Because we are still in the process of building our extension, we haven't fixed the broken gates along the road. Barney our escape artist Bassett Hound died last year, so there isn't anything we need to keep shut in the garden.
This is a photo of dear old Barney.
The fact that the garden is not secure means that any loose livestock can just wander in at any time. It seems that we had woolly visitors a few nights ago. It was still very dark in the morning when we all left for our jobs and school. We didn't notice anything out of the ordinary. . . . I was the first one home later that day. Checking on the rabbit and chickens, I noticed quite a few small cloven hoof prints in the soft lawn. The grass had been made short and there were wisps of wool on the corner of the rabbit hutch. "Hmmm, I think we've had visitors " I said to myself. From the number of hoof prints and little deposits, the sheep had been there for some considerable time. The visiting sheep only ate some grass and left a few droppings. Sheep in the garden, especially at this time of year when most things are dormant, don't cause too much damage. Having twenty plus Aberdeen Angus in the garden, as happened a few years ago, will cause a bit more damage. The droppings are bigger too.
We live in an area that could only be described as rural. In fact, if you looked up the word "rural" in the dictionary, you'd probably see a picture of our place.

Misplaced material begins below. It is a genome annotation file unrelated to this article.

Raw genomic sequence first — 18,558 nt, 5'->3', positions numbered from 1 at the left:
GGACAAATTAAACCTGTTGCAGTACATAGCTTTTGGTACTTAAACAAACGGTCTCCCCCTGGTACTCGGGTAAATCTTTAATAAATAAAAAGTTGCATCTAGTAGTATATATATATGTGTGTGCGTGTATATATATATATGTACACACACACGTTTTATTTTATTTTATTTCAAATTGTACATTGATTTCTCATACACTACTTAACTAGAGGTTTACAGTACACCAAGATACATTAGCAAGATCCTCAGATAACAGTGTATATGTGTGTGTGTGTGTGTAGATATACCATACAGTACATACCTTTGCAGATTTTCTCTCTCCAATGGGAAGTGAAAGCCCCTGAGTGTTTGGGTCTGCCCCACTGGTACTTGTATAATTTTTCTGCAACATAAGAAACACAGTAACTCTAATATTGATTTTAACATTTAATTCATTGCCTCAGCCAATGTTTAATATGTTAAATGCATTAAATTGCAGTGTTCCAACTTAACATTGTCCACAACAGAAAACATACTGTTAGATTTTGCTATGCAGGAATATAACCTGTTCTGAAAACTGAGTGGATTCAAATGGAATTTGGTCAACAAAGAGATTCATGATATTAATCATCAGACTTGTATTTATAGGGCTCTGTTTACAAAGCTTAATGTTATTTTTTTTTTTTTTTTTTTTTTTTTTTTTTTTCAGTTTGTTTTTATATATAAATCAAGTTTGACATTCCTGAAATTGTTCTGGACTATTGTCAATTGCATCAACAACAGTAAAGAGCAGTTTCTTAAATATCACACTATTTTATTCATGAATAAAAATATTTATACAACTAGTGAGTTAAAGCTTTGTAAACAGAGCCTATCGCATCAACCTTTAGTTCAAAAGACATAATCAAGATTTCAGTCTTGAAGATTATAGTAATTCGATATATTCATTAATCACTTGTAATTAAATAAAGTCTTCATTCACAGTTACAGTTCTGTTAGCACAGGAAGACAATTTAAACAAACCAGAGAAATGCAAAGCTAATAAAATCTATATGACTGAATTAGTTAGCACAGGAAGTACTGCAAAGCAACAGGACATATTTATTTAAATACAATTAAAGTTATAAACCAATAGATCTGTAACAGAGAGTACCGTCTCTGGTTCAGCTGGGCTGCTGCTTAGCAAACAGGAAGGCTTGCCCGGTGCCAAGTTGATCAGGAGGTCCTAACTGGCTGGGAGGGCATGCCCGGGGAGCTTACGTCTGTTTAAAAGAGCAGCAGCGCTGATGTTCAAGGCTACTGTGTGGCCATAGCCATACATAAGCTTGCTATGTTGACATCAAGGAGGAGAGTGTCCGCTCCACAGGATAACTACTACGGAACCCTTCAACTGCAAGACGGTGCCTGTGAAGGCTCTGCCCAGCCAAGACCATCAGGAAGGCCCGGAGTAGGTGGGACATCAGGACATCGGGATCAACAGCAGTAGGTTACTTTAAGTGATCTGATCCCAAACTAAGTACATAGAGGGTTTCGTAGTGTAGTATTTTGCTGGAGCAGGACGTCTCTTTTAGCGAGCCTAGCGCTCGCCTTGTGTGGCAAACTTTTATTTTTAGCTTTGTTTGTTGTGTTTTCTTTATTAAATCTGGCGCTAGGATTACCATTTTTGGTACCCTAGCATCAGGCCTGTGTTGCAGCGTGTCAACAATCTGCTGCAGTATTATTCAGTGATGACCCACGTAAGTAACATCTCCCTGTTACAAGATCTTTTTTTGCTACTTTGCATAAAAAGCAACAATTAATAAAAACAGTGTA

In the very first post on the blog I have about the extension, you will see the a nice photo of our place. The northern and eastern boundaries of Whitelees Cottage face pasture where North Country Cheviot sheep, Aberdeen Angus and Galloway cattle live. This bit of land has never been plowed. The fact that it has never been plowed allows another feature to be visible. There is a Roman Road that goes right through the field. When we've had a frost, it is much more prominent. The old Roman road runs from the hill fort that was located on the hill about two miles from here all the way to Carlisle. Carlisle was the terminus for Hadrian's Wall.
The southern side of the place is yet another field. This field, belonging to a different farm to the other field, is sometimes winter wheat and sometimes silage. From time to time, there will be sheep in there too. The western boundary faces onto the road.
Across the road is a pine woods. In the evening we can hear at least three different kinds of owls. Apart from many many birds, there are red squirrels (becoming quite rare now) foxes, deer and badgers. Its a great place to go for a walk.
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